While I agree that going on a trip with a domineering “martinet” is no fun, I have ABSOLUTELY no problem deferring to someone else’s greater experience. I don’t want to get hurt, or do something stupid that’ll get somebody else hurt, either.

Our own group of friends seems to take on leadership as needed, with each offering advice according to their own experience levels.

Of course, we’re all friends who have known each other for years. Do the kinds of groups you’re talking about contain “outsiders”, or something?

You Got It…

– Last Updated: Nov-30-04 12:23 PM EST –

Social dynamics take time to work out. I would rather not spend too much energy on it on my (precious) spare time. I rather paddle with a group of "equals." Equals mean that folks have the ability to contribute to decisions and actions.

It takes time for a group to evolve into a working team where members trust each other implicitly. It must start of with the shared goal in the first place and the share values as well. So right off the bat, the venue already shapes some of the types of paddlers involved. In large club trips, I have found divergence or indifference more the norm than the exception. A "leader" is needed to pull the pieces together. It's a lot of work and I can respect the tough job it is. At the same time, I can also say it's not what I look for in paddling buddies. Neither "leaders" nor "followers", but "partners."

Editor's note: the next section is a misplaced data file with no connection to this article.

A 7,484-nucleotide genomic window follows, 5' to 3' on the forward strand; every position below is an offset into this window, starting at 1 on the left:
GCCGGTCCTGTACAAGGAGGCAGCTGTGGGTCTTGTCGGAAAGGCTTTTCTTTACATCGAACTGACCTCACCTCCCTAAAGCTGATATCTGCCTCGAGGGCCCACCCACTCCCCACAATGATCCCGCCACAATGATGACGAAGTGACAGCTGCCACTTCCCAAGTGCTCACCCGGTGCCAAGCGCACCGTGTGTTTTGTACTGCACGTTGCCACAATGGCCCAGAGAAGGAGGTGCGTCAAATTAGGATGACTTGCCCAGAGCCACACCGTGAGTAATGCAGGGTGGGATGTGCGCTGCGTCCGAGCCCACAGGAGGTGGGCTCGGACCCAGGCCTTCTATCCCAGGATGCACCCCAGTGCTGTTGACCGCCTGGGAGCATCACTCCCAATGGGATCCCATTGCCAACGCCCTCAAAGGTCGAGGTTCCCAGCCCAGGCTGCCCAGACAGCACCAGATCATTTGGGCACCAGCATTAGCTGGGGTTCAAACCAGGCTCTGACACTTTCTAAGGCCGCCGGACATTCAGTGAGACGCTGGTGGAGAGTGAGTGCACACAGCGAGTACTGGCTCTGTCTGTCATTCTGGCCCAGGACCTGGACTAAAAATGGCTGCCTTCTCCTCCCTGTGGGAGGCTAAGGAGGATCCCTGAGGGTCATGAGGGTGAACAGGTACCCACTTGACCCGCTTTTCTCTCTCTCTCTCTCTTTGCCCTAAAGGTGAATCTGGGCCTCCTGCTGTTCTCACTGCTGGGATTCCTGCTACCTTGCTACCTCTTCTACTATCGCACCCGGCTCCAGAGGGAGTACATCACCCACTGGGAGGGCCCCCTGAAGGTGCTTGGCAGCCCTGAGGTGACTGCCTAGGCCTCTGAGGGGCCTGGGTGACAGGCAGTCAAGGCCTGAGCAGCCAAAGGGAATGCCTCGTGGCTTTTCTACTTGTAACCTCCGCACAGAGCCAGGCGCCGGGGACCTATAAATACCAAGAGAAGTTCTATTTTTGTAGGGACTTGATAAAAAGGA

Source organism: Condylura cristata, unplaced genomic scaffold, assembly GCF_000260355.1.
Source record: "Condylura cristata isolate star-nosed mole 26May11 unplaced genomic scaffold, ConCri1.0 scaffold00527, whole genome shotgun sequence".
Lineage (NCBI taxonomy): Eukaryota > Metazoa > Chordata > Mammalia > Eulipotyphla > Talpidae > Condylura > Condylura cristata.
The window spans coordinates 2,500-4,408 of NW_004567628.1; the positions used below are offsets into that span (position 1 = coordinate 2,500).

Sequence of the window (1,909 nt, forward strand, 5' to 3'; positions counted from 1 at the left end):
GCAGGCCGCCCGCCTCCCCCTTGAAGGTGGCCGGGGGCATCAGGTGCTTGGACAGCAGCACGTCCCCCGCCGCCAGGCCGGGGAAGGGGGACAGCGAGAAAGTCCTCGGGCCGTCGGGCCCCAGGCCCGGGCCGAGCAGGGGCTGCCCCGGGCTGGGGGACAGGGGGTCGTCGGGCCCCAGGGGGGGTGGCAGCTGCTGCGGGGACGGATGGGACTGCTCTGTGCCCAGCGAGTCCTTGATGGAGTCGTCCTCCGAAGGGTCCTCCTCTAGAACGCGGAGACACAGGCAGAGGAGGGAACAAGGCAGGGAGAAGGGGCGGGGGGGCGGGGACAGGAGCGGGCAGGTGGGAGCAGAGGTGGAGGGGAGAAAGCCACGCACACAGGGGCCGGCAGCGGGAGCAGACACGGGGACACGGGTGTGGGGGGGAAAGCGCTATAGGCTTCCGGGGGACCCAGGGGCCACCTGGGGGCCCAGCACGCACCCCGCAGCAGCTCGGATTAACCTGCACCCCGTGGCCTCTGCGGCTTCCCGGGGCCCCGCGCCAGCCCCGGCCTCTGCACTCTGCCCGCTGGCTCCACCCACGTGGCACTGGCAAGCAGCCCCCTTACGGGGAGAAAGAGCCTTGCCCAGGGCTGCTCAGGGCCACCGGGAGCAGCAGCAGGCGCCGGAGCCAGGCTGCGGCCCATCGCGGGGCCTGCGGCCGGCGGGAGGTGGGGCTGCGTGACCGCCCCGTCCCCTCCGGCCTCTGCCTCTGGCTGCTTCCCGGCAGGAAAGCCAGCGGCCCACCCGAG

– Last Updated: Nov-30-04 12:23 PM EST –

I am a rugged individualist and go for the freedom as well, and just as you all say, has its limits sometimes.

Yes, most of the problems come from folks with little or no experience with outdoors, some with a little got away with a large helping of dumb luck to not kill themselves, and now join with an attitude of OK take me but tell me nothing or you are a control freak, ya can't enjoy yourself. I think, fine, go kill yourself on your own time, no problem.

Just feels sort of severe but slowly learning on this forum to head out with more like minded folks who either know how to use decent judgment or fold into a group of people who do and value learning it for themselves. Less and less interested in putting up with, "educating" tolerating and etc those who don't. I can be very patient, tactful, polite, etc. but many folks can only be included if one is willing to stop using your own good judgment and go along with dumb risky things.

Like several people who instead of getting off the water for 20 minutes, easy take out, chose to paddle in a heavy severe thunderstorm in open water saying hey live a little what is your problem, more dangerous on shore, chill out.